Psalm 46: 10a He says, “Be still, and know that I am God;”
In the late 18th century Norwegian border patrol troops used their free time by combining their top two skills – shooting guns and cross-country skiing. They created a competition to see who could ski the fastest and shoot most accurately. They called the event “military patrol”. Military patrol became a demonstration sport in the 1924 Olympics and an official sport “biathlon” in the 1960 Winter Olympics.
Biathlon is challenging; imagine skiing all out for up to 20km and stopping at shooting ranges (each with 5 targets) where you need to still yourself to be able to hit the 1.6-inch-wide targets from 160 feet. Two-time U.S. Olympic biathlon competitor, Sara Studebaker-Hall explains: “The example we give to people is it’s like running up a flight of stairs as fast as you can and then trying to thread a needle.” Biathletes are in and out of the shooting ranges in 20-25 seconds and in that time, they have to zone out their competitors firing shots on either side of them, and somehow shoot at the end of their breath and between heartbeats. In this time, they’re able to reduce their heartbeat from 90% of their max. to 60-70% max.
The world around us can become one crazy place and today certainly is no exception. In such times we can find our mind racing as we see and hear the world around us in chaos. While the challenges of today are unique in themselves, world turmoil is certainly not unprecedented. If you read through the Bible you see story after story of wars and calamity. If you read your history books you are hard-pressed to find a generation that did not endure the hardships of war, famine and disease. As Christians, what does God say to us in such times? King David is the model I look to of what a follower of God should look like in times of crisis, after all God considered him “a man after his own heart” (1 Samuel 13:14). His life was often in jeopardy, even at the hands of his own son Absolom (2 Samuel 17: 1-3). In these darkest of times David cries out to the Lord (Psalm 40, 69, 80, 86). But David also always comes back to the same place, that is a recognition that God is his only answer. Psalm 46 provides such encouragement. “God is our refuge and strength, an ever-present help in trouble.” (vs. 1) God spoke to David, and he speaks to us in these troubling times, telling us that we need to be still. 10 He says, “Be still, and know that I am God; (vs. 10a).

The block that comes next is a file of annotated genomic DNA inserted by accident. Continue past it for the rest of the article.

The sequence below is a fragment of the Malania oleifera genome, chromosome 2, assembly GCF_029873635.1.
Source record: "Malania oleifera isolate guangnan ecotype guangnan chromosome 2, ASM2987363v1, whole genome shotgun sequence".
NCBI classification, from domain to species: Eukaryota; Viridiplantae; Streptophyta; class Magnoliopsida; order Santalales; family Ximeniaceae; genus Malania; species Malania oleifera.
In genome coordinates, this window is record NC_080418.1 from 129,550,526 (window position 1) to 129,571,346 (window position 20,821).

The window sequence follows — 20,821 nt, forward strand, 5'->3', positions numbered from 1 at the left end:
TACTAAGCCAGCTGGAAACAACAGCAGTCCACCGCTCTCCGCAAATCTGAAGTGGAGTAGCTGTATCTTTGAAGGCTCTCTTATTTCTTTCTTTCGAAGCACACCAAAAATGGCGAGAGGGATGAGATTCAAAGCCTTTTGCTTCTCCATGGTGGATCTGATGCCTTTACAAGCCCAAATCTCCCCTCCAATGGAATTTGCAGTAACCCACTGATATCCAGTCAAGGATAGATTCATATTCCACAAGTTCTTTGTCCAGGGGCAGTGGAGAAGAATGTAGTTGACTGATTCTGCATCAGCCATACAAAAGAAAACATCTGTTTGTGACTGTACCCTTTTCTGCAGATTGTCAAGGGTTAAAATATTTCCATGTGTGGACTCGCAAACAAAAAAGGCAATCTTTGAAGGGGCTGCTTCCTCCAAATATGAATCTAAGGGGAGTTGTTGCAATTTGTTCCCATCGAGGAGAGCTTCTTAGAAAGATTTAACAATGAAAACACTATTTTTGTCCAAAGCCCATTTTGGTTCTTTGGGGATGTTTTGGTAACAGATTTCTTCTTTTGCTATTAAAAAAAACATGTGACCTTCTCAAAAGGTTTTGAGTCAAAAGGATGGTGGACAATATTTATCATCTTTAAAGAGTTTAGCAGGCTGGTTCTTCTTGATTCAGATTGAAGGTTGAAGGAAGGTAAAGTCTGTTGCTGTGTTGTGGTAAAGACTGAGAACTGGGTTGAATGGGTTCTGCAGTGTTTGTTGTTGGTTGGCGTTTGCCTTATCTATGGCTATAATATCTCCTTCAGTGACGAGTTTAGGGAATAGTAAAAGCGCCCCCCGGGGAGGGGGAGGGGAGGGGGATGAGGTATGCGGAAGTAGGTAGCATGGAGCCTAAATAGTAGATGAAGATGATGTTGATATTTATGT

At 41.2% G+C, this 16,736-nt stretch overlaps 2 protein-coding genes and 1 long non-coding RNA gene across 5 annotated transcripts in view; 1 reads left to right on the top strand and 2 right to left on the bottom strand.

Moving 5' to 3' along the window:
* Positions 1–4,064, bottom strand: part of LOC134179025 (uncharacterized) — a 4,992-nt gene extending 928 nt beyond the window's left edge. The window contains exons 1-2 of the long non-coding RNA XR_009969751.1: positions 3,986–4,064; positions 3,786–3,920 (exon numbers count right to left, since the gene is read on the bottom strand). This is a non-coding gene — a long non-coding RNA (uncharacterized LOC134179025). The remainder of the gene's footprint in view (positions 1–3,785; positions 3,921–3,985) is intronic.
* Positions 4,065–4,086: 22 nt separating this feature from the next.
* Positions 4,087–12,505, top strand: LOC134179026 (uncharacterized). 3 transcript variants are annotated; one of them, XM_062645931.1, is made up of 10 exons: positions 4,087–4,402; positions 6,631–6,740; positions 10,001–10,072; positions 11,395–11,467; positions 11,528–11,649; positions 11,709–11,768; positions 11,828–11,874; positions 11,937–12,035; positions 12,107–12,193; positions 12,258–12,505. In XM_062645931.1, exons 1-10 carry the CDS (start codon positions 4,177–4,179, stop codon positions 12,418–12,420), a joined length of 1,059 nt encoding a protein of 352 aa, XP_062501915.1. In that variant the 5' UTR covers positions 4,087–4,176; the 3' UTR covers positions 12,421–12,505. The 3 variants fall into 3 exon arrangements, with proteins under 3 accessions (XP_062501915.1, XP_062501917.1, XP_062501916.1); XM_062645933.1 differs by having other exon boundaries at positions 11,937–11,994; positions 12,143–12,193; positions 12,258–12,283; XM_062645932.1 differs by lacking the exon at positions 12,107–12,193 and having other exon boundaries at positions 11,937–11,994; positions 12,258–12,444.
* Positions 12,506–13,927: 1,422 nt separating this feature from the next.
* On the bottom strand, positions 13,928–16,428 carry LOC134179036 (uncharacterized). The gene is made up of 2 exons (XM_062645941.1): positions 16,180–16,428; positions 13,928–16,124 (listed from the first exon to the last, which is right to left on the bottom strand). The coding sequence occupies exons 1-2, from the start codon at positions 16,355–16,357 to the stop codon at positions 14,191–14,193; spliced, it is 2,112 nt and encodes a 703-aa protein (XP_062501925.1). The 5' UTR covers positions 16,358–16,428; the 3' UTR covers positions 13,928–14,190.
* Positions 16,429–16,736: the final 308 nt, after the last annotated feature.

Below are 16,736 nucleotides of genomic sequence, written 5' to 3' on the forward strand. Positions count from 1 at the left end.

David also speaks of a river in Psalm 46 that God provides “whose streams make glad the city of God” (vs. 4a). As a child I have fond memories of our cottage where we had a slowly flowing river that ran through the property. I would often head down early in the morning, sit at the edge and cast my fishing line into the river and watch my bobber gently drift downstream. There was something incredibly calming about watching the water gently float by. David uses the analogy of water again in Psalm 23: 2-3b: “He makes me lie down in green pastures, he leads me beside quiet waters, he refreshes my soul.”
You may not have access to a physical river, but in these times of turmoil God is calling you to his river of spiritual peace. And this peace begins with becoming still. For a time, turn off your phone, get away from your screens and the barrage of information and fear, and just be still. Close your eyes, take some deep calm breathes and meditate on God, sitting beside his quiet waters. Read through Psalm 46. Be still and know that He is God.